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About Utah: Different folks like Utah's different slopes

If you're cruising around the solid oak restaurant tables, the brass bathroom fixtures and the guys who carry your skis to your complimentary storage locker at Deer Valley this winter, do not be surprised if you see copies of Ski magazine as ubiquitous as Stein Eriksen photographs.

Also, do not be surprised if copies of Skiing magazine are rare.

Ski and Skiing are America's leading publications about all things skiing, exposing themselves to 1.8 million and 1.3 million readers, respectively, every month. Each is filled with photographs and stories of mountains full of powder and people who ski in them and never fall — and then talk about it afterward at a locals hangout called something like "Crazy Johnny's." Each presents skiing as the elixir of life, second only maybe to air.

But there is one glaring difference: their annual rankings of North America's top places to ski.

Take this year's rankings, for instance . . . or, if you happen to be Deer Valley, take one of them.

In Ski's resort rankings, Deer Valley is No. 1, the absolute finest place to ski from Mexico to the Arctic Circle. But in Skiing's rankings, Deer Valley is unranked. It does not exist. It gets as many votes as Utah State in the college football polls.

Conversely, two more Utah resorts, Alta and Snowbird, rank a combined No. 2 in Skiing's list (and No. 1 in America, since Canada's Whistler/Blackcomb is overall No. 1).

But in Ski's rankings, where the two resorts are listed separately, they are also-rans. Snowbird comes in at No. 20 and Alta at No. 29.

In the magazine's respective rankings — Ski lists a top 30 and Skiing a top 25 — no less than 18 resorts are ranked in only one of the lists. (Seven of Utah's 12 resorts, by the way, are ranked in one poll or both; they include, with Ski and Skiing rankings in parentheses: Park City (5, 16), Snowbird (2, 20), The Canyons (14, 24), Alta (2, 29), Snowbasin (NR, 23), Solitude (30, NR) and Deer Valley (1, NR)).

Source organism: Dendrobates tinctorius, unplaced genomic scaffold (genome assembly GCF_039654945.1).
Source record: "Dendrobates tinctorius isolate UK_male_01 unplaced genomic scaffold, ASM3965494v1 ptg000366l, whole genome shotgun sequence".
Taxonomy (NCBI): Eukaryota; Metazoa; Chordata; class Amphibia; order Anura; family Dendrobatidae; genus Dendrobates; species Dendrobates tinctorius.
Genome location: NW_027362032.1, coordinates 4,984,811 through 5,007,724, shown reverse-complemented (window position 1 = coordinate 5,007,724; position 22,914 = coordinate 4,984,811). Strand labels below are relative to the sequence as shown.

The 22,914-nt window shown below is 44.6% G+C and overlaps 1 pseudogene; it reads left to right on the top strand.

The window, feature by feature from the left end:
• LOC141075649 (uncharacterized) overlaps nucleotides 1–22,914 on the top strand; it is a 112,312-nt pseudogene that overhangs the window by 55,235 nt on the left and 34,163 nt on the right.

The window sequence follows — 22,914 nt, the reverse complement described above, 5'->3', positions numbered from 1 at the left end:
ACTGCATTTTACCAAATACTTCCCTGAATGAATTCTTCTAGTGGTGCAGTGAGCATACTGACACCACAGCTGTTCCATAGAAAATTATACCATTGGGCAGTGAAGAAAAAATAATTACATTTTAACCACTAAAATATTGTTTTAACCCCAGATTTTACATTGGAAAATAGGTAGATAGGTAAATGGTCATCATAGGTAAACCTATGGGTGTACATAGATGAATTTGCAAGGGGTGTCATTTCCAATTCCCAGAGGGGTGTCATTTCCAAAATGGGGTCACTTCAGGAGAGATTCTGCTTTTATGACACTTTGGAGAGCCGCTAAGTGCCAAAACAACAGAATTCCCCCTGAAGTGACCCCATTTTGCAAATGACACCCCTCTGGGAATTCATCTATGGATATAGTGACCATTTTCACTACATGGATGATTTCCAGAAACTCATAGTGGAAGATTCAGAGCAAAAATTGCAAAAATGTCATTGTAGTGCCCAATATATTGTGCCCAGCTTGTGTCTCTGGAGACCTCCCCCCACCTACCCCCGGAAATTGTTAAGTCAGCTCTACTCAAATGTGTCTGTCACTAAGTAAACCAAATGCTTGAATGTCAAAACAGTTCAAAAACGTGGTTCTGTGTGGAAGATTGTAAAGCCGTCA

But there is a rhyme to the unreason. It lies in the subjective determination as to just what, exactly, makes a great ski resort. To Ski magazine, with a more mature reader demographic, the criteria is different than for Skiing magazine, with typically a younger audience.

As Nathan Rafferty, president of Ski Utah, summed it up: "Ski magazine looks at things like grooming, service, food, and what your kids can do, in addition to the mountain. Skiing magazine takes away the spa treatments and the restaurants and looks at what's left. More or less."

"The surveys and rankings reflect the readership and the readership is different," said Greg Ditrinco, executive editor of Ski magazine. "It's a reflection of who our readers are. They tell us what they like and then they see the survey and say, 'Yeah, they're right.' "

That explains how a no-frills, steep-and-deep mountain like Kirkwood, Calif., can rank No. 11 on Skiing's survey but miss out on Ski's list entirely and a full-service, mint-on-your-pillow resort like Sun Valley, Idaho, can rank 10th in Ski but fail to be mentioned in Skiing.

But in the end, no resort can claim a greater disparity than Deer Valley, where, even though the mountain is the vertical equal of the best Utah has to offer, people who ski it tend to talk about it afterward at a hangout with linen tablecloths where you need reservations.

Glitz in, glitz out.

"Let's just say we're No. 1," says the resort's director of communications, Christa Graff, "and leave it at that."

Lee Benson's column runs Sunday, Monday, Wednesday and Friday. Please send e-mail to and faxes to 801-237-2527.